It should be noted that has the same form as the penalized spline estimator based on the dataset in the univariate regression model (). This form is very important because the asymptotic bias and variance of the penalized spline estimator for the univariate regression model have been already derived by Claeskens et al. (2009). Similarly, includes , which is the same as the penalized spline estimator for univariate regression based on .

We denote as , which does not depend on the initial value as . The usefulness of Propositions 1 and 2 is that we can realize the asymptotic equivalence between the backfitting estimator and the (marginal) univariate penalized spline estimator. By using the results of Claeskens et al. (2009), we obtain Theorem 1.

###### Theorem 1

Suppose that and . Then for any fixed point , as ,

where,

By using Theorem 1, we have the asymptotic joint distribution of .

###### Theorem 2

Suppose that there exists such that and . Furthermore, and satisfy and . Then for any fixed point , as ,

From Theorem 2, and are asymptotically independent. Asymptotic normality and the independence of and in kernel smoothing also hold, as shown in Wand (1999). Thus, the penalized spline estimator and the kernel estimator for the additive model have the same asymptotic property. Asymptotic normality of can be shown as a direct consequence of Theorem 2. We briefly note the pointwise confidence interval for by exploiting the distribution of obtained from Theorem 2. Here, we treat as known for all , but it should be estimated in data analysis.

###### Corollary 1

A asymptotic confidence interval of at any fixed point is

where is the th normal percentile.

The confidence interval in Corollary 1 will be applied to a set of real data in Section 4, in which we need to prepare an estimate of .

### 3.2 Minimizer of

Here, we discuss the difference between and , the minimizer of (3). Although is the solution of (4), the problem of whether it minimizes or not is not trivial. That is, many solutions of (4) might exist because is not convex. Let the solutions of (4) be . Then, for any , there exists such that . However, is asymptotically not dependent on as implied in Proposition 1. Therefore, the uniqueness of the penalized spline estimator obtained by the backfitting algorithm is asymptotically satisfied. Furthermore, Theorem 3 says that minimizes .

###### Theorem 3

Let be the Hessian matrix of . Then is asymptotically positive definite.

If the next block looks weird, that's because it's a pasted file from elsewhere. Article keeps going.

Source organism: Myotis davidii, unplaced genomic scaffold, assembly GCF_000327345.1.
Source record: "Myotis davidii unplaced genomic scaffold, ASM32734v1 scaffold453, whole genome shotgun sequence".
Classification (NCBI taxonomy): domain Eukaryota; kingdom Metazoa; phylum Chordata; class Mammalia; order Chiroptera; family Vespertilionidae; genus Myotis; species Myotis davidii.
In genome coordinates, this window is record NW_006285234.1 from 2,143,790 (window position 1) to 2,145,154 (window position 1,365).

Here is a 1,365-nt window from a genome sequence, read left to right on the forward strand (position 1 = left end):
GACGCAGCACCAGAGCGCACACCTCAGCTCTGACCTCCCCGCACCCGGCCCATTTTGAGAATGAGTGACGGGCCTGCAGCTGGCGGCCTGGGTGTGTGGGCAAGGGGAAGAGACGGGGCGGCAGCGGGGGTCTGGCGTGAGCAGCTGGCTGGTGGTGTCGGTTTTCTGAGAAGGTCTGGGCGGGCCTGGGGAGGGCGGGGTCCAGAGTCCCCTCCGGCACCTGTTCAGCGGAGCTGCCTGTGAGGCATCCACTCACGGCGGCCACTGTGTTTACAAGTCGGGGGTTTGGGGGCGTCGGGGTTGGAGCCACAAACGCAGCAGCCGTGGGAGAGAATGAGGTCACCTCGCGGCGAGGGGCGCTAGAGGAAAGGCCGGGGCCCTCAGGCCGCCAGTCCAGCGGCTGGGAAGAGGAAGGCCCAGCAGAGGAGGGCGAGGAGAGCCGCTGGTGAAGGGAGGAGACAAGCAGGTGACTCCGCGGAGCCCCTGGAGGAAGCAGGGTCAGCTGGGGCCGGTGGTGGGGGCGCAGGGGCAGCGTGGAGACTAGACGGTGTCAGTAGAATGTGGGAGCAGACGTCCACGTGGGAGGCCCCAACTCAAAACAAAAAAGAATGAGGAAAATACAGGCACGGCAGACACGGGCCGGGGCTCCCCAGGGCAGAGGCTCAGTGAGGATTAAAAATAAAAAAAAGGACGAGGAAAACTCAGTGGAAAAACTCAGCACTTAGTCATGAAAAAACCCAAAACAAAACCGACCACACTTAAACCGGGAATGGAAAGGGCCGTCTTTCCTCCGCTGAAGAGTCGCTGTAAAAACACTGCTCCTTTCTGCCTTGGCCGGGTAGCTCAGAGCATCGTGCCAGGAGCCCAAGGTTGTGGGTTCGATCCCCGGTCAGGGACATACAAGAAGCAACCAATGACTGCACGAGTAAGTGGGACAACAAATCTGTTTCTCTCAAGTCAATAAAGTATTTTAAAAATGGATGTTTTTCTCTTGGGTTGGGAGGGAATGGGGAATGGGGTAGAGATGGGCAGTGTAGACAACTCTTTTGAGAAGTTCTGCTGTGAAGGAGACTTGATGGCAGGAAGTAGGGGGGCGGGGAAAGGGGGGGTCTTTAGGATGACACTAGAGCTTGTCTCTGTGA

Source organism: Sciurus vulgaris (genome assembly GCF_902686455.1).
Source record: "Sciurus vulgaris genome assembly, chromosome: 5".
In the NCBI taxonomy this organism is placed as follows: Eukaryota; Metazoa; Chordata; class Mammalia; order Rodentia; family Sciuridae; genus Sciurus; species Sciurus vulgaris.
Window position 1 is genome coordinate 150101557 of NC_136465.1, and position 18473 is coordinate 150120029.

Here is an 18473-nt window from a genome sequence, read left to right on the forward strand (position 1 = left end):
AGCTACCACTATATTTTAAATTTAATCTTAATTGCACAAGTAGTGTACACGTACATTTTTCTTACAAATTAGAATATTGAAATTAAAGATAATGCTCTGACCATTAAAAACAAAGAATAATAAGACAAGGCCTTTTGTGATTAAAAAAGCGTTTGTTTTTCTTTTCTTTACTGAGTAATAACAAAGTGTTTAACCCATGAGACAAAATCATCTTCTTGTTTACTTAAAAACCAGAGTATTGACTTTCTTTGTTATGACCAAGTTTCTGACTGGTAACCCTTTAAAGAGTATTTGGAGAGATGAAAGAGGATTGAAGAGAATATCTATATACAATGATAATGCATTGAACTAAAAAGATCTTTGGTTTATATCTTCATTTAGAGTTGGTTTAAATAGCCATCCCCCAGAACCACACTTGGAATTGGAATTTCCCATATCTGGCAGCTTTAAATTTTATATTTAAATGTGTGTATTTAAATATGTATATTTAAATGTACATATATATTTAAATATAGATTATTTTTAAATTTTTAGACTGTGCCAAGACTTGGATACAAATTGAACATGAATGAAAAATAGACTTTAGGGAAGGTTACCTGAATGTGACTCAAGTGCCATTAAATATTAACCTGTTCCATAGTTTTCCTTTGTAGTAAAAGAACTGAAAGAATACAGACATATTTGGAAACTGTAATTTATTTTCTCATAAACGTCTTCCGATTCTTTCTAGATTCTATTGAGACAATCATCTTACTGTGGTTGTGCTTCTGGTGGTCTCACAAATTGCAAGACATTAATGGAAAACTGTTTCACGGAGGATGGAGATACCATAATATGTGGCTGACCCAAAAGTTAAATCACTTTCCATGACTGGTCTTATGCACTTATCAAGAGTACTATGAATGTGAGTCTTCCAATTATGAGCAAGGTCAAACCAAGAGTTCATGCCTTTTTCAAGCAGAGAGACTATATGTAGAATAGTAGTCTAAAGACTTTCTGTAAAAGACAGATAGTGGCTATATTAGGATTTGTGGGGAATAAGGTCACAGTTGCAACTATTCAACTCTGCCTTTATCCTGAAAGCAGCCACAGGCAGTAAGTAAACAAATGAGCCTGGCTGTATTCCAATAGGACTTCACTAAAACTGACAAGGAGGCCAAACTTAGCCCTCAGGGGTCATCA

## 4 Numerical studies

In this section, we see the behavior of the estimator and validate Theorem 2 numerically by simulation. In addition, we aim to obtain an asymptotic confidence interval using a real dataset. We utilize the cubic spline () and the second order difference penalty () in all of the following numerical studies.

### 4.1 Simulation

We choose the true functions , and the error is . Here, is a uniform distribution on an interval . The explanatory variables are derived from . Then, and satisfy and , respectively. We demonstrate three simulations.

In Simulation-1, we compare with the true .

In Simulation-2, we compare with

which is the penalized spline estimator for univariate regression based on .

In Simulation-3, we compare the density of with the kernel density estimate of simulated

(7) |

to validate Theorem 2, where we note that the covariance matrix of can be exactly calculated and it in fact was used in this simulation. The bandwidth of the kernel density estimate is selected by the method of Sheather and Jones (1991). The algorithm of Simulation-3 is given as follows:

The results of Simulation-1, Simulation-2 and Simulation-3 are displayed in Figure 1, Figure 2, and Figure 3, respectively. In all simulation settings, , and were adopted. We set the sample size for Simulation-1 and Simulation-2, and and for Simulation-3.

We see from Figure 1 that the backfitting estimator approximates well. We also observe in Figure 2 that the differences between and are small, which means that dominates the backfitting estimator as claimed in Proposition 2.

The contour plots of the density estimate of (7) and of the density of are drawn in Figure 3. We observe that there is still a gap between the density estimate and the density of in . However, we see from the case that the density estimate is clearly approaching the density of , as claimed in Theorem 2.

### 4.2 Application to real data

We construct the asymptotic pointwise confidence interval of by using real data. We utilize ozone data with (Hastie et al. (2001)). We use model (1), where is ozone concentration (ppb), is daily maximum temperature () and is wind speed (mph). Each is centered and ’s are modified as . We composed the backfitting estimator and asymptotic pointwise confidence interval of under the assumption that , which can be estimated by

Again, we used , and .

Hastie and Tibshirani (1990) estimated by using a pseudo additive method based on a smoothing spline. In addition, they constructed a pointwise error bar defined as , which is drawn in Figure 9.9 of Hastie and Tibshirani (1990). The asymptotic pointwise confidence interval exhibited in Figure 4 looks quite similar to the error bar. However, we see that, the asymptotic intervals given in Figure 4 are both smoother than the error bars. Although this is only an application to one dataset, we thus confirm that the confidence intervals based on asymptotic normality can be applied to real data.

## 5 Discussion

In this paper, asymptotic behavior of the penalized spline estimator in the bivariate additive model is investigated. The research in this paper can be seen as a spline version of the work by Ruppert and Opsomer (1997) and Wand (2000). To consider a generalization of the work in this paper to the -variate additive model, it might be worthwhile to review the work by Opsomer (2000), including local polynomial fitting in the -variate additive model, as introduced in Section 1. Let . Then a formal estimating equation yields the estimator of as